My career in the human service sector has certainly been a rewarding one, but sometimes a risky one. Risk is an inherent part of working with people whose lives are on the brink and whose families are in crisis. Delivering services to people who are often misrepresented and misunderstood — people coming out of prison, who suffer from severe mental health issues, who are homeless, who are victims of trafficking or abuse, who society prefers be kept on the margins in order to remain out of sight, out of mind — takes courage, conviction and, above all, compassion.
As CEO of Lutheran Services Florida, one of Florida’s largest human service organizations, every day I look for ways to best serve those in most need. Part of finding ways to best serve the 250,000 Floridians LSF assists every year includes working with and supporting elected officials to help ensure that laws and systems are in place to protect our communities’ most vulnerable people.
This is why I am so grateful for the leadership of state Sen. Nancy Detert, R-Venice. She recently introduced a guardianship bill (SB 232) intended to protect some of our communities’ most vulnerable members — elderly and incapacitated adults. It is an imperative for those of us in the human service sector to work toward creating community environments that best support people in need.
Detert’s bill takes some important first steps in making Florida’s guardianship system more transparent and more robust in its protections of due process and civil liberties.
Specifically, the bill, in part, expands the duties of the statewide public guardianship office, allowing for a disciplinary process for both public and private guardians. It requires less restrictive means before guardianship is authorized. And it calls for the State Office of Public and Professional Guardians to accept and investigate complaints. In sum, it works to put the individuals and their families, who are often facing difficult decisions and circumstances, at the center of the system.
As a long-standing professional guardianship agency in Sarasota County, LSF strongly supports the additional accountability and transparency mandated in the bill. For over 25 years, LSF’s guardianship program has served primarily indigent individuals who have no family, or who have no family member willing and able to manage affairs and make life decisions. As with any service, there is some risk to serving people who face challenges such as dementia and Alzheimer’s and whose family members might be estranged, or who live out of state. But if it weren’t for LSF, many would end up homeless or victims of abuse. LSF works on the philosophy that it is preferential that family members serve as the guardian. LSF also works to find the least restrictive measures to assist individuals with declining capacity to care for themselves.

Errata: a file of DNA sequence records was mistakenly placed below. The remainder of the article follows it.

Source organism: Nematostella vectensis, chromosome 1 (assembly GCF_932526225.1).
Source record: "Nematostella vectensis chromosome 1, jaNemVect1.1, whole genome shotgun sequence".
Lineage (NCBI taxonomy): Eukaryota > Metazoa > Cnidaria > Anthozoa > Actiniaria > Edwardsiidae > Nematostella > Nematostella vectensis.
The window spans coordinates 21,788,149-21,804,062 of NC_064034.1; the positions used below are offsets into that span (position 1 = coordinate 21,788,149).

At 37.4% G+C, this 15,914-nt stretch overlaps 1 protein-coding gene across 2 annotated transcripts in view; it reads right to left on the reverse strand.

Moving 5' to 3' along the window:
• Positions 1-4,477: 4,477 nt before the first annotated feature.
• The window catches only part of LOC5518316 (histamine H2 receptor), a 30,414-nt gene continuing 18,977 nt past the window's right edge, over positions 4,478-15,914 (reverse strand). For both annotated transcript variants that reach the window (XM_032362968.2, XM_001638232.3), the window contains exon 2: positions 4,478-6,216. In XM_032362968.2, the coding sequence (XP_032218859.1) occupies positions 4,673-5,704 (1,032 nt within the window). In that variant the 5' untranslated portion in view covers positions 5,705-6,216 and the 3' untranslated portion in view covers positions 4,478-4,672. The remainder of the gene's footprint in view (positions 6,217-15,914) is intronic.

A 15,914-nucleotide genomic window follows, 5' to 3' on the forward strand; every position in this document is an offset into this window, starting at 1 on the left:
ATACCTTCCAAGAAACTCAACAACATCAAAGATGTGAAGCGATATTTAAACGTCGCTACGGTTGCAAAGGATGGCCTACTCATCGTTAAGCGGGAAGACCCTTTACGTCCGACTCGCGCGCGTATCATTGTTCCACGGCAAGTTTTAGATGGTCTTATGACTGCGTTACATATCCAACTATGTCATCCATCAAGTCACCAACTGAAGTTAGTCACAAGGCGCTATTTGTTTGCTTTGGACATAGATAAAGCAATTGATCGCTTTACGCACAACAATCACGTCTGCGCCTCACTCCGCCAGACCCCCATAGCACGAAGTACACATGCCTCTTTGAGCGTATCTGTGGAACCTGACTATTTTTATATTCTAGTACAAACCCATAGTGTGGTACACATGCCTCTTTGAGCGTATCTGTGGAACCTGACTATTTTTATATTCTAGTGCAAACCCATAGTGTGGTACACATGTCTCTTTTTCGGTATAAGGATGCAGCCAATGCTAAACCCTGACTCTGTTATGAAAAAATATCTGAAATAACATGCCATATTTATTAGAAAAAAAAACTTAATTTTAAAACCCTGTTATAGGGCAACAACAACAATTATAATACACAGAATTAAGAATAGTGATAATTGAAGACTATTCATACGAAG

LSF has trained and supported hundreds of family members to take on this role. As the appointed Public Guardian for the 12th Judicial Circuit (Sarasota, Manatee and DeSoto counties), LSF already conforms to the bill’s proposed requirements and, as indicated through an annual audit by the state office of public guardianship, exceeds not only in compliance but in the quality of service provision.
Detert’s bill embodies the person-centered focus that LSF strives to achieve with everyone we serve. As noted, though, it is but a first step. LSF would like to see further legislation that codifies a shared decision-making model, one that favors less restrictive alternatives to guardianship and requires that guardians actively seek out suitable family members to accept guardianship responsibilities.
LSF will continue to work with Florida legislators to make Florida’s guardianship system the most compassionate and person-centered system in the United States.
On behalf of our entire agency, I commend Sen. Detert for her leadership in this arena and am hopeful that SB 232 passes without delay.
Sam Sipes is CEO of Lutheran Services Florida.